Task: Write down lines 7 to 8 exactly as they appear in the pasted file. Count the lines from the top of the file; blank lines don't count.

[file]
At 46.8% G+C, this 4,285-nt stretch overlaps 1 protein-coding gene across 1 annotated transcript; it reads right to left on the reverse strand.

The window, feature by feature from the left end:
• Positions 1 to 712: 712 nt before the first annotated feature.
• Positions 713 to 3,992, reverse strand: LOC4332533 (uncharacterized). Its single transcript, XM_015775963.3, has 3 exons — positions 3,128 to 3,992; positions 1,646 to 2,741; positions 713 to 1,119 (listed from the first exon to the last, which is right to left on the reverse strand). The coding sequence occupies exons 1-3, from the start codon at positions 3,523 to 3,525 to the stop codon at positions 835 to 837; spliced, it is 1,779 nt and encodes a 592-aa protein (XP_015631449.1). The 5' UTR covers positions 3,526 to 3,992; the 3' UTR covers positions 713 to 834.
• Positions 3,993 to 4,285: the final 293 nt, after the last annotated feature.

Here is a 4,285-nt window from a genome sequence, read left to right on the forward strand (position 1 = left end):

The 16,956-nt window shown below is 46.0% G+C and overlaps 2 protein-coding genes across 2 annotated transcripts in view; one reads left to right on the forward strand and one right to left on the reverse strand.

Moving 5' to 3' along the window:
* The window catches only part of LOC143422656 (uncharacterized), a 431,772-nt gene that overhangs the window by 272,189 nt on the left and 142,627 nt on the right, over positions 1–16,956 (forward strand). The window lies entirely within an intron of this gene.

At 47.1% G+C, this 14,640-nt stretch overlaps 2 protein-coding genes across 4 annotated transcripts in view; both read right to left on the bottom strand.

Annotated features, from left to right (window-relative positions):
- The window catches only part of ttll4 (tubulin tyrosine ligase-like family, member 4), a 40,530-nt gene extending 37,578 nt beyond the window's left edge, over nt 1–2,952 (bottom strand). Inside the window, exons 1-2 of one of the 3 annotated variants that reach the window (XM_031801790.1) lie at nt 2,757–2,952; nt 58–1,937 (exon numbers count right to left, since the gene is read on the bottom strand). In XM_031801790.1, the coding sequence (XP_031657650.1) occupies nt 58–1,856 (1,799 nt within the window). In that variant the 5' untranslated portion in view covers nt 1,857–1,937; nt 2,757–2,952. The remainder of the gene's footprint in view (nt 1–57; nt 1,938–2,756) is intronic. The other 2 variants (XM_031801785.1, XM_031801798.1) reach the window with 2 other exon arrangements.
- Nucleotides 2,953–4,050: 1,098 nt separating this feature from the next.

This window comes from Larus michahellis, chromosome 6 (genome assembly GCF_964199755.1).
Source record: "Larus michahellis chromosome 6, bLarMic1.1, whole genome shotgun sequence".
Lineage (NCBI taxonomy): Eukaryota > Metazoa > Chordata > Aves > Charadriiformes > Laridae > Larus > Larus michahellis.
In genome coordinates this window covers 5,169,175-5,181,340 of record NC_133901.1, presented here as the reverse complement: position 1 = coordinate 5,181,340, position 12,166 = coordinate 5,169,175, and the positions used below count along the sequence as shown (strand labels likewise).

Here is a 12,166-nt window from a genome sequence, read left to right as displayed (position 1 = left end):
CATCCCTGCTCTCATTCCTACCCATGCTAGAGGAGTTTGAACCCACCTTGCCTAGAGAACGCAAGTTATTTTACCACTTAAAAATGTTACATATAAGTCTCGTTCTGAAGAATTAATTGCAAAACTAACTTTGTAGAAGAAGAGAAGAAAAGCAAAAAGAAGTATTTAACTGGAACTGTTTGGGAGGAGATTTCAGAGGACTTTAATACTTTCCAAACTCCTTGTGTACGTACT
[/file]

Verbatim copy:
The 16,956-nt window shown below is 46.0% G+C and overlaps 2 protein-coding genes across 2 annotated transcripts in view; one reads left to right on the forward strand and one right to left on the reverse strand.

Moving 5' to 3' along the window: